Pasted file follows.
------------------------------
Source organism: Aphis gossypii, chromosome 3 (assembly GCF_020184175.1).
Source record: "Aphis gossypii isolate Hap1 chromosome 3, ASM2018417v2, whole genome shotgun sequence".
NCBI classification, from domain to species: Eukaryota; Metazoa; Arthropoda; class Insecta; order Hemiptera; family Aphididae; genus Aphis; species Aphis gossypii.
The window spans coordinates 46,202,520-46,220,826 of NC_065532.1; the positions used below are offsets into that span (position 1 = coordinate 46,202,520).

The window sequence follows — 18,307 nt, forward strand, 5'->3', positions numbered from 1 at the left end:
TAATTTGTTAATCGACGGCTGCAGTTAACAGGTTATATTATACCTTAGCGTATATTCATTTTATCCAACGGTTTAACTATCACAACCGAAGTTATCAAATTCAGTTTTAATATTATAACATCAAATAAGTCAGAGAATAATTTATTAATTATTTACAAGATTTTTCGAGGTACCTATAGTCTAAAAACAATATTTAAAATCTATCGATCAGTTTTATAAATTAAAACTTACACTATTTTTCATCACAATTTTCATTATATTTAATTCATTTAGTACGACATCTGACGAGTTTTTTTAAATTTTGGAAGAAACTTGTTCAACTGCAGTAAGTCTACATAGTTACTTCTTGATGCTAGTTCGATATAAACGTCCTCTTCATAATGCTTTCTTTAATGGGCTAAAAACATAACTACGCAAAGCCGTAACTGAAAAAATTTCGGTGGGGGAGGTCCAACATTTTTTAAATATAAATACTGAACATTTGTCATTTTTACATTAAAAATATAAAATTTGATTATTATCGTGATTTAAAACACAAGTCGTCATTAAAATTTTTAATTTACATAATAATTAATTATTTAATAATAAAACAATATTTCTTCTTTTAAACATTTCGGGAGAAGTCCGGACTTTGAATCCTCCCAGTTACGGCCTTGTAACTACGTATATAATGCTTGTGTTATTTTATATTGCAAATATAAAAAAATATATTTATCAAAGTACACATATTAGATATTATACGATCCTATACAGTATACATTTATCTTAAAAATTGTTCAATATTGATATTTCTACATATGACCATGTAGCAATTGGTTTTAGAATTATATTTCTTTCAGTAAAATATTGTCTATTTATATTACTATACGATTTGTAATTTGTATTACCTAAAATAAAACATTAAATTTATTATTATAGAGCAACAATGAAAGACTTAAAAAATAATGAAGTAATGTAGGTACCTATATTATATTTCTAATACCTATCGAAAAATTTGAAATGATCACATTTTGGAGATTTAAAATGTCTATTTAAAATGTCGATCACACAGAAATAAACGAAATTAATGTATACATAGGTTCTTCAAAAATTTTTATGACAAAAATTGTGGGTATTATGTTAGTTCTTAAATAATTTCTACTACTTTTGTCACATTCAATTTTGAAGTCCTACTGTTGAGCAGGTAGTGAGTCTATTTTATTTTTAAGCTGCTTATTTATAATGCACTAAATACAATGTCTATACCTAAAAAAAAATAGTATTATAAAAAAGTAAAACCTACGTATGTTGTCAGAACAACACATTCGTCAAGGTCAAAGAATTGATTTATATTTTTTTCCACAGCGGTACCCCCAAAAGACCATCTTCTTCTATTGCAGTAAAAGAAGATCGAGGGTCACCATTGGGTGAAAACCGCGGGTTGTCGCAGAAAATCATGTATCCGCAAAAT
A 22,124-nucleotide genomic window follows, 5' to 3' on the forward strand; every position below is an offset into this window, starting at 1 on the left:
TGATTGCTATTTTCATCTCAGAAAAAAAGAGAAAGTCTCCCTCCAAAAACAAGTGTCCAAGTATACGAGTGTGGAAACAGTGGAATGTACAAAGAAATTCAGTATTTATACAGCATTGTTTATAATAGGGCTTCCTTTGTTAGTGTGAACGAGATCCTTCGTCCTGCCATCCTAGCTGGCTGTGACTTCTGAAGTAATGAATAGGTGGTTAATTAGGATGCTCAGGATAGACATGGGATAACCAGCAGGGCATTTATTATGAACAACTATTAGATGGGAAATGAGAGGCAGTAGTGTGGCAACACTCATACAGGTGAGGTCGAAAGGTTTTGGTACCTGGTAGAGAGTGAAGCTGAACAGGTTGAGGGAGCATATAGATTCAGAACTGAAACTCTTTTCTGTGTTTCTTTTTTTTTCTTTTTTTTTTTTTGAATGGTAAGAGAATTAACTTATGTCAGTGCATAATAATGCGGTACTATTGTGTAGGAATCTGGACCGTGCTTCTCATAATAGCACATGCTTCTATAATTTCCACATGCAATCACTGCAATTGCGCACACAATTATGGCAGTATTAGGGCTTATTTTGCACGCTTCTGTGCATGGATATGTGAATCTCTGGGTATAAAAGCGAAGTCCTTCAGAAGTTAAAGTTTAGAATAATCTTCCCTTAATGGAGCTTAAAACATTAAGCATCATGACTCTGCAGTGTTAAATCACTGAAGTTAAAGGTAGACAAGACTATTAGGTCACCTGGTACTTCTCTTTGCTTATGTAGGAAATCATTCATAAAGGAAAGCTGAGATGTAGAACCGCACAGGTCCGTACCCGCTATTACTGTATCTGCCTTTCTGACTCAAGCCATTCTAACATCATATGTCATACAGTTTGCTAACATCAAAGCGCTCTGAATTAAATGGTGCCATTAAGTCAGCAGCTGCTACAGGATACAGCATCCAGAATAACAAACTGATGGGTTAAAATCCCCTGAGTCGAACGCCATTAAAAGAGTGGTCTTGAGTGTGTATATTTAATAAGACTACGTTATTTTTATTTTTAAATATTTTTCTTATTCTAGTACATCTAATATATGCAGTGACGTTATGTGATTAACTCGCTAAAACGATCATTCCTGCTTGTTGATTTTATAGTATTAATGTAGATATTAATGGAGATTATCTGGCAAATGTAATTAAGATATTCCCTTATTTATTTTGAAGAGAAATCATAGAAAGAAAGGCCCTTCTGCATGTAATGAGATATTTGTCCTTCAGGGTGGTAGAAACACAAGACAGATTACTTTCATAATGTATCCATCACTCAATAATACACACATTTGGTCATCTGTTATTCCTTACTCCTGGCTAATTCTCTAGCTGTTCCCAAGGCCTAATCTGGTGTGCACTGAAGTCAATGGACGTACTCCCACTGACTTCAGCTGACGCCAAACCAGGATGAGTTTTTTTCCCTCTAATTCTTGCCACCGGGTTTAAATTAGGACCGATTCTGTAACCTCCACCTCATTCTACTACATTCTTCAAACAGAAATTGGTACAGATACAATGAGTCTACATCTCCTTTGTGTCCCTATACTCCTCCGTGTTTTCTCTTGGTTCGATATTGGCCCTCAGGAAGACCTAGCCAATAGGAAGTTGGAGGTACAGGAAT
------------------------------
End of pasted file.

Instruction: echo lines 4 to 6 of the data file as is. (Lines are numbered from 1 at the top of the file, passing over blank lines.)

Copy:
The window spans coordinates 46,202,520-46,220,826 of NC_065532.1; the positions used below are offsets into that span (position 1 = coordinate 46,202,520).

The window sequence follows — 18,307 nt, forward strand, 5'->3', positions numbered from 1 at the left end:
TAATTTGTTAATCGACGGCTGCAGTTAACAGGTTATATTATACCTTAGCGTATATTCATTTTATCCAACGGTTTAACTATCACAACCGAAGTTATCAAATTCAGTTTTAATATTATAACATCAAATAAGTCAGAGAATAATTTATTAATTATTTACAAGATTTTTCGAGGTACCTATAGTCTAAAAACAATATTTAAAATCTATCGATCAGTTTTATAAATTAAAACTTACACTATTTTTCATCACAATTTTCATTATATTTAATTCATTTAGTACGACATCTGACGAGTTTTTTTAAATTTTGGAAGAAACTTGTTCAACTGCAGTAAGTCTACATAGTTACTTCTTGATGCTAGTTCGATATAAACGTCCTCTTCATAATGCTTTCTTTAATGGGCTAAAAACATAACTACGCAAAGCCGTAACTGAAAAAATTTCGGTGGGGGAGGTCCAACATTTTTTAAATATAAATACTGAACATTTGTCATTTTTACATTAAAAATATAAAATTTGATTATTATCGTGATTTAAAACACAAGTCGTCATTAAAATTTTTAATTTACATAATAATTAATTATTTAATAATAAAACAATATTTCTTCTTTTAAACATTTCGGGAGAAGTCCGGACTTTGAATCCTCCCAGTTACGGCCTTGTAACTACGTATATAATGCTTGTGTTATTTTATATTGCAAATATAAAAAAATATATTTATCAAAGTACACATATTAGATATTATACGATCCTATACAGTATACATTTATCTTAAAAATTGTTCAATATTGATATTTCTACATATGACCATGTAGCAATTGGTTTTAGAATTATATTTCTTTCAGTAAAATATTGTCTATTTATATTACTATACGATTTGTAATTTGTATTACCTAAAATAAAACATTAAATTTATTATTATAGAGCAACAATGAAAGACTTAAAAAATAATGAAGTAATGTAGGTACCTATATTATATTTCTAATACCTATCGAAAAATTTGAAATGATCACATTTTGGAGATTTAAAATGTCTATTTAAAATGTCGATCACACAGAAATAAACGAAATTAATGTATACATAGGTTCTTCAAAAATTTTTATGACAAAAATTGTGGGTATTATGTTAGTTCTTAAATAATTTCTACTACTTTTGTCACATTCAATTTTGAAGTCCTACTGTTGAGCAGGTAGTGAGTCTATTTTATTTTTAAGCTGCTTATTTATAATGCACTAAATACAATGTCTATACCTAAAAAAAAATAGTATTATAAAAAAGTAAAACCTACGTATGTTGTCAGAACAACACATTCGTCAAGGTCAAAGAATTGATTTATATTTTTTTCCACAGCGGTACCCCCAAAAGACCATCTTCTTCTATTGCAGTAAAAGAAGATCGAGGGTCACCATTGGGTGAAAACCGCGGGTTGTCGCAGAAAATCATGTATCCGCAAAAT